Despite the blatant drug references, I've always loved the story of "Alice and Wonderland."
Not in the typical, HotTopic special order Cheshire cat window decal love that seems to be a rite of passage into the "Wonderland" community. I really just like the precedent that the infamous tea party scene sets when the Mad Hatter introduces Alice to "un-birthdays."
An un-birthday, for any uncultured swine who haven't seen the movie, is a celebration of ANY day other than your actual birthday. Friday before your big day? Go celebrate! 5 months until you blow out the candles again? Turn up.
It's a truly wonderful premise to consider that each new day is worthy of celebrating.
I've never felt particularly excited about my birthday before, largely because I don't like the unmerited attention. This year is no different, I actually forgot that I was even due for an age change. Turning a quarter of a century old isn't what it's cracked up to be.
Although the prospect of a lower insurance rate does legitimately excite me, another year of converting oxygen into carbon-dioxide feels like hardly a reason to pop the champagne.
Ironically though, birthdays are the most common type of celebration we partake in, aren't they?
We're taught from a young age that birthdays are for celebrating people, opportunities to make them feel special. We use the calendar like a lap timer for the next scheduled show of appreciation: Mother's Day, Father's Day, Valentines Day, birthdays, all "reminders" to celebrate the important people in our lives.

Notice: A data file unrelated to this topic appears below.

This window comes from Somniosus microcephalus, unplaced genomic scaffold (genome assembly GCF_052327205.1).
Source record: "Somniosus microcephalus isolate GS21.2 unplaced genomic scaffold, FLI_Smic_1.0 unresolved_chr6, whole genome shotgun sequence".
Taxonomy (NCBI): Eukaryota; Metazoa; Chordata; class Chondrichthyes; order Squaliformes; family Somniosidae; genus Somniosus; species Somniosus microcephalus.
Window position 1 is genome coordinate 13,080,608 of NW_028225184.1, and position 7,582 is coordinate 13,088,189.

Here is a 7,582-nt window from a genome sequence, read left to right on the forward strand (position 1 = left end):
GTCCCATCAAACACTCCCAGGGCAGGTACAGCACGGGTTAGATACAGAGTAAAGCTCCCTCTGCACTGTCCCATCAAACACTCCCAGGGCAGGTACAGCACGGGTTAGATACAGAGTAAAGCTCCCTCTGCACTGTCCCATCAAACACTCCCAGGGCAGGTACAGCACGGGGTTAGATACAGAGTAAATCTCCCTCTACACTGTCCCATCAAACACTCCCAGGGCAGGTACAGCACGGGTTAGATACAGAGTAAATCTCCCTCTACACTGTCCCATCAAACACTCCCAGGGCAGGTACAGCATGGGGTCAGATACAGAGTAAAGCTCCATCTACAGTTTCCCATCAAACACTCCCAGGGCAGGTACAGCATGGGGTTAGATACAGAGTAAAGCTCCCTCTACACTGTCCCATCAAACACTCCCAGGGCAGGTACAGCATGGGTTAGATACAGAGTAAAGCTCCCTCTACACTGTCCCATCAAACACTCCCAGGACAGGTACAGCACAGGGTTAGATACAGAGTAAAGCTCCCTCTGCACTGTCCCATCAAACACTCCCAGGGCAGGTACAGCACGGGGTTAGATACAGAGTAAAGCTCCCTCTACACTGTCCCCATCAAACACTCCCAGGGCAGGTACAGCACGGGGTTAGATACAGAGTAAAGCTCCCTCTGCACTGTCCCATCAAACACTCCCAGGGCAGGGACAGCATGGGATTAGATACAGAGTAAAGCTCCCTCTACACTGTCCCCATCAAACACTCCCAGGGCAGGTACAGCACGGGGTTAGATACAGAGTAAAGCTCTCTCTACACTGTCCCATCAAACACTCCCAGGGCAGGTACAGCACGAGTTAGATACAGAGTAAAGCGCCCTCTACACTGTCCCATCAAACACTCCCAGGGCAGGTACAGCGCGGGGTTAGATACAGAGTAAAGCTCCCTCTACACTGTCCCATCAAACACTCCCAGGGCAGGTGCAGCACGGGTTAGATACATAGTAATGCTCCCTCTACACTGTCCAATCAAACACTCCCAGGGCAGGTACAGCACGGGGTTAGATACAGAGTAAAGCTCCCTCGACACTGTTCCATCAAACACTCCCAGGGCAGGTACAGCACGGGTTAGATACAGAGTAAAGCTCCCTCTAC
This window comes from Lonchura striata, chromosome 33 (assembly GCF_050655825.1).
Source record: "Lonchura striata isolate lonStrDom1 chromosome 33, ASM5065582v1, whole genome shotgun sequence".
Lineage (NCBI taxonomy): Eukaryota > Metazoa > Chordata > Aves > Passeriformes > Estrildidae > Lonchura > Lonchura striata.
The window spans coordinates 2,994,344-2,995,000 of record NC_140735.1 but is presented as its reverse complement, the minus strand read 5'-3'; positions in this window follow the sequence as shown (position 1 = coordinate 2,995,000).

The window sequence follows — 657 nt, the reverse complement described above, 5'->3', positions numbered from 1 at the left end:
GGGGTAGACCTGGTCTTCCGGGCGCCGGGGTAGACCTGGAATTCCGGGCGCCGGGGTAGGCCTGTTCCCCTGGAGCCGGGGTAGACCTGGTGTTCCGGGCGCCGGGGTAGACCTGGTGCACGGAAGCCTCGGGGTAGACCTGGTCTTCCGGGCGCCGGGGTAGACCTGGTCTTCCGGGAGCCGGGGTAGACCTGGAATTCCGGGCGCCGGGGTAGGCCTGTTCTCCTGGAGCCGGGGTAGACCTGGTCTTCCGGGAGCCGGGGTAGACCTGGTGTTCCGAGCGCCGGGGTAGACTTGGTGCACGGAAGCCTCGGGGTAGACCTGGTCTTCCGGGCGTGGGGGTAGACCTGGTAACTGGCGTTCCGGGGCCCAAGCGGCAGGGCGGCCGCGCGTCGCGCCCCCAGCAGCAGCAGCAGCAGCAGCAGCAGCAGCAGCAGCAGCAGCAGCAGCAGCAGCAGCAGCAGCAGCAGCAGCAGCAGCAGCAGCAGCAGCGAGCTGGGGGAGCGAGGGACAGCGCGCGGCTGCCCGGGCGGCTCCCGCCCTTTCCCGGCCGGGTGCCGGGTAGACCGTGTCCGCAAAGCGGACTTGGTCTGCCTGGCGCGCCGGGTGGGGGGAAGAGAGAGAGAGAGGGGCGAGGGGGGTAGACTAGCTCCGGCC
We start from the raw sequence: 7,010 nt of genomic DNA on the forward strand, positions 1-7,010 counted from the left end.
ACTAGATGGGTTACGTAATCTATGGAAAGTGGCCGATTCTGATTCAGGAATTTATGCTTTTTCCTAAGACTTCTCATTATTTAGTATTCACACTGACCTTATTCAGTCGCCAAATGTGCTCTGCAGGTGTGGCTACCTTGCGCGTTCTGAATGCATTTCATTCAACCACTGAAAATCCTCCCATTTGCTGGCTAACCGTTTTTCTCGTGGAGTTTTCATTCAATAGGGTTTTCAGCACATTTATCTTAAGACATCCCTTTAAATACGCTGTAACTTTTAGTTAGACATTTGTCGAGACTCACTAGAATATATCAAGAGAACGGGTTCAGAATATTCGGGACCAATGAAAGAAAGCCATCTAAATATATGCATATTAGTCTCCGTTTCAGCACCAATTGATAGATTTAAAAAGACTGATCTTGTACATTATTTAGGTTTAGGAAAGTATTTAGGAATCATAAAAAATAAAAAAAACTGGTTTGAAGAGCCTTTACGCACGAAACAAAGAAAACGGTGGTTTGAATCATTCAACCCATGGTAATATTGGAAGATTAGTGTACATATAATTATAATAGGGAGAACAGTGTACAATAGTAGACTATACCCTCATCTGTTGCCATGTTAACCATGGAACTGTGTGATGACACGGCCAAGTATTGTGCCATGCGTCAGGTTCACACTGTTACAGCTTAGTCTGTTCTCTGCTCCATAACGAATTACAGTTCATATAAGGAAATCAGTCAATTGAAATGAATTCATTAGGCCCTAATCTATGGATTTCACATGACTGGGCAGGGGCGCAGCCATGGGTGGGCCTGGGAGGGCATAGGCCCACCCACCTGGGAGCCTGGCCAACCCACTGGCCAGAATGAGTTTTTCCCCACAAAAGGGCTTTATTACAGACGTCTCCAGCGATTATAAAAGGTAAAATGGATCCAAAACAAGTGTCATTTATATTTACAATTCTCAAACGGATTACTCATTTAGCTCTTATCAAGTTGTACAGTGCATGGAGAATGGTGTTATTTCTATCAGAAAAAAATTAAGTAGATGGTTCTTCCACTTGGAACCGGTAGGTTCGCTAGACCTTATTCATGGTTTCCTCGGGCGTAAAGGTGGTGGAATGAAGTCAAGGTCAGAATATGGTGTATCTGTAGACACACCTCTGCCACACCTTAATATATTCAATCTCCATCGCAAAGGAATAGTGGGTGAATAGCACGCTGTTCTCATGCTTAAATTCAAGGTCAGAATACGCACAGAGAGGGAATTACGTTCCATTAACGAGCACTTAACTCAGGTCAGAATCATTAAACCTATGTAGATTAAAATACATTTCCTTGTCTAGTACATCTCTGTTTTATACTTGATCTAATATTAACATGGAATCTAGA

What if instead of waiting for a holiday to cue our affections...we told them incessantly? What if we expressed to the people in our lives that they matter everyday?
Don't get me wrong, I celebrate all of those "official" days with the best of 'em, but I can't be alone in desiring appreciation in a genuine, non-commercialized form.
I know, firsthand, how it feels to pine after the acceptance of those you truly care about; you want to be admired or simply appreciated, but they always seem to be looking the other way. I know how lonely it feels to pour yourself into something, to lose pieces of yourself in the process, and never even get an "atta boy."
I can't help but think maybe there wouldn't be so many kids questioning their self worth if their families built them up every chance they got, not just guilt-buying their affection once a year.
Maybe more husbands and wives would stay together if they spent evenings in their PJs watching "Friends" reruns and eating ice cream, instead of forced candlelit dinners whenever Kay Jeweler's runs their annual ad.
Maybe our parents wouldn't decline in health so fast and harden their hearts in stubbornness as they age if we made it a priority to include them in our lives and our kids' lives.
Maybe there'd be a little more love and a little less madness in this world if we remembered to celebrate the un-birthdays too.